Yale Global Online: World of Surveillance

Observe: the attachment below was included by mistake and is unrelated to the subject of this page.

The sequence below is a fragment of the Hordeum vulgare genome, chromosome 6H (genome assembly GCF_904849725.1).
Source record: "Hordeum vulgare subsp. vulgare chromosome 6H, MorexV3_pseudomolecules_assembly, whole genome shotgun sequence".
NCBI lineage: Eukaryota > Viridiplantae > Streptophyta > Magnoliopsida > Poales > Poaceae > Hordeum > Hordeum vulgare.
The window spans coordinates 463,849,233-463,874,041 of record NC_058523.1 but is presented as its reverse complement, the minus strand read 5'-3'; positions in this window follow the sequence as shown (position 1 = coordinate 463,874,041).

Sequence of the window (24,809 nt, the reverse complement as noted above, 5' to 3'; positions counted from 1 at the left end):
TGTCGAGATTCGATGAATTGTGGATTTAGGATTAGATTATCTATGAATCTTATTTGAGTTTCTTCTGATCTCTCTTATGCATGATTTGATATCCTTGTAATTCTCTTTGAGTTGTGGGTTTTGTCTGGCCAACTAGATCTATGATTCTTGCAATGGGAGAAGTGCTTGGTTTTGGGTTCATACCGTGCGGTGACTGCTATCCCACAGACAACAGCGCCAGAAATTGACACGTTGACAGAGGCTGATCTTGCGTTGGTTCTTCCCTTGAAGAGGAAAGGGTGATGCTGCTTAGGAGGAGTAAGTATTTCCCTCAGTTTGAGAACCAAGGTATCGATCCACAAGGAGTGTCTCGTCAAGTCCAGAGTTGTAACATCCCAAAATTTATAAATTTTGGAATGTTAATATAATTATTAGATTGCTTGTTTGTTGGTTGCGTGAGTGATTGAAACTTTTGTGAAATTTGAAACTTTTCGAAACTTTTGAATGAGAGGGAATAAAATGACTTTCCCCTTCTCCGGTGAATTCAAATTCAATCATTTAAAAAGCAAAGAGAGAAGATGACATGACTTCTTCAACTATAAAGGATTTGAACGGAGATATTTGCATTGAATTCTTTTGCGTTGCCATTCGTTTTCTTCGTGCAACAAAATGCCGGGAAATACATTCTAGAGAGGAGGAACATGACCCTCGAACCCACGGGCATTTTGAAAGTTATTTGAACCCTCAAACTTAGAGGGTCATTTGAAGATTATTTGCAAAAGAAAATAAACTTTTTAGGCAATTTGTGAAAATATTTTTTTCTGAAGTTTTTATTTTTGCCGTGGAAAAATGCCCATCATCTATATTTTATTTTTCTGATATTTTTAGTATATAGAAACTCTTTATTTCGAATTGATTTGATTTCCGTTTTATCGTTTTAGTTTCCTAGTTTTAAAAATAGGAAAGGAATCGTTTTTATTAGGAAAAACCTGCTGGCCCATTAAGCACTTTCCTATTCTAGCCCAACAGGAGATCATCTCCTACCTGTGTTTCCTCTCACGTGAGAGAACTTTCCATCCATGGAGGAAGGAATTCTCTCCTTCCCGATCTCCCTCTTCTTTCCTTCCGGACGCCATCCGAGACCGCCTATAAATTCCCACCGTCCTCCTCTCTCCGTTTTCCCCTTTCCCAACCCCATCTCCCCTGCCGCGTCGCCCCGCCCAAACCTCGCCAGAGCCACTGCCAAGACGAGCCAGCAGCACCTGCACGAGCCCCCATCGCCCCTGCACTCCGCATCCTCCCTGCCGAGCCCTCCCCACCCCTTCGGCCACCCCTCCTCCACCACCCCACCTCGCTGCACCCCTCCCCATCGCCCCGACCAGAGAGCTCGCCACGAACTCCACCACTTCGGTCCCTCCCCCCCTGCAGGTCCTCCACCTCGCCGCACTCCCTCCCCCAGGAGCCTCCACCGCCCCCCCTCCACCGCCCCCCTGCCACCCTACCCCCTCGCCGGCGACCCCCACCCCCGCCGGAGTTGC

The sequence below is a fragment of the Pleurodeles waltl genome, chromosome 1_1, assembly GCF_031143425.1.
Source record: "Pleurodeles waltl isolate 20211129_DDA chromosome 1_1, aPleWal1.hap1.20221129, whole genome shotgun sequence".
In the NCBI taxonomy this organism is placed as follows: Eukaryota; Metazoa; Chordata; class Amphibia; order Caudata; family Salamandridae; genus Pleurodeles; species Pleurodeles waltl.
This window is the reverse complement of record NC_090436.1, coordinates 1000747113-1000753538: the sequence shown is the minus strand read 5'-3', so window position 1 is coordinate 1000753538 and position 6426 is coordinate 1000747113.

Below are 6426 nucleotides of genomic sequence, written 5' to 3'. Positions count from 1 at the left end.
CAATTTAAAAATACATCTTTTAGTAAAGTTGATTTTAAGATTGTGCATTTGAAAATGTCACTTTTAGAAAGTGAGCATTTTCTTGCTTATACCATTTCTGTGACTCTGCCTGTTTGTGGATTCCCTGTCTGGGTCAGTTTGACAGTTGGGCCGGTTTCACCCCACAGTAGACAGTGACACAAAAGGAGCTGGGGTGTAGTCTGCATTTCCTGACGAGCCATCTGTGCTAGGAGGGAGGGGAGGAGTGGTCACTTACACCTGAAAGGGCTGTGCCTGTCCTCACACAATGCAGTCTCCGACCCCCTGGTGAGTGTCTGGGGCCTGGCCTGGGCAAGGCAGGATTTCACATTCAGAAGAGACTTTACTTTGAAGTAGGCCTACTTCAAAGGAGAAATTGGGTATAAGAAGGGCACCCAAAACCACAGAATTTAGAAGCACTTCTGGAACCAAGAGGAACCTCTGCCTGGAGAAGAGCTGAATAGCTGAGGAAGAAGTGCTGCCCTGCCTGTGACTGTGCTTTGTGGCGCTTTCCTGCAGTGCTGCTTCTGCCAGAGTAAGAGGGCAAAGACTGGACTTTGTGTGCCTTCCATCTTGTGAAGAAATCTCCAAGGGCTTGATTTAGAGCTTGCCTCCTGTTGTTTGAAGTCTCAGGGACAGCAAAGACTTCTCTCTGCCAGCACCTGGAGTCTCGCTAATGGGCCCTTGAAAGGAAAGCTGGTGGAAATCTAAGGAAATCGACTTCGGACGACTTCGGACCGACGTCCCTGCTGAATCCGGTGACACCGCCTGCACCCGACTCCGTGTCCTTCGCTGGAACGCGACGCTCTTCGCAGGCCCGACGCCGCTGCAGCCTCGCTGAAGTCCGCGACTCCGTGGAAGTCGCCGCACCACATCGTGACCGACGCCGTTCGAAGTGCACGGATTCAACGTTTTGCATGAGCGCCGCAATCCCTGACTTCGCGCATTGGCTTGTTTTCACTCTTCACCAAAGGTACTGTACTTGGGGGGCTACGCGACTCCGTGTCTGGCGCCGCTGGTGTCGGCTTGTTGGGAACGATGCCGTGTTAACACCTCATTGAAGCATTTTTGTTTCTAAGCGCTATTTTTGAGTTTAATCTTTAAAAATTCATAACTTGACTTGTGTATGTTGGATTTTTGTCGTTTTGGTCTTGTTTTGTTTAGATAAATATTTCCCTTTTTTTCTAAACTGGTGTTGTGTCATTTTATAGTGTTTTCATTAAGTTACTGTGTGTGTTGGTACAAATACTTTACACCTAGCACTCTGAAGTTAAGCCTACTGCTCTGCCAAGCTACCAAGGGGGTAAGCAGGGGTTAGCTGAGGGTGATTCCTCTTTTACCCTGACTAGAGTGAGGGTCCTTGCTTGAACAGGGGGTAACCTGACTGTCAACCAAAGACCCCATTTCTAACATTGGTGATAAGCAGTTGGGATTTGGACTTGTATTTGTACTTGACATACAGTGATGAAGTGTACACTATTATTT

Surveillance of the enemy is as old as humanity. From the Chinese classic Sunzi’s The Art of War to Indian Kautilya’s Arthashastra,  rulers have attached great significance to intelligence not only about the enemy but citizen attitudes towards power. The motivation of the rulers has not changed, but the means to conduct surveillance have changed dramatically. Especially during the past three decades technological means to gather the most private and secret information have grown by leaps and bound.  The rise of terrorism by private groups and  individuals has offered justification for expanded surveillance to the detriment of privacy of citizens. One of the unintended consequences of the globalization in communications has been to empower individuals to expose secrets and attract attention to any issue that may trouble them. Such is the case of Edward Snowden, 30, who in June 2013 instigated worldwide debate on modern government surveillance practices. “My sole motive is to inform the public as to that which is done in their name and that which is done against them,” said Snowden to the Washington Post. “Everyone everywhere now understands how bad things have gotten — and they’re talking about it. They have the power to decide for themselves whether they are willing to sacrifice their privacy to the surveillance state.”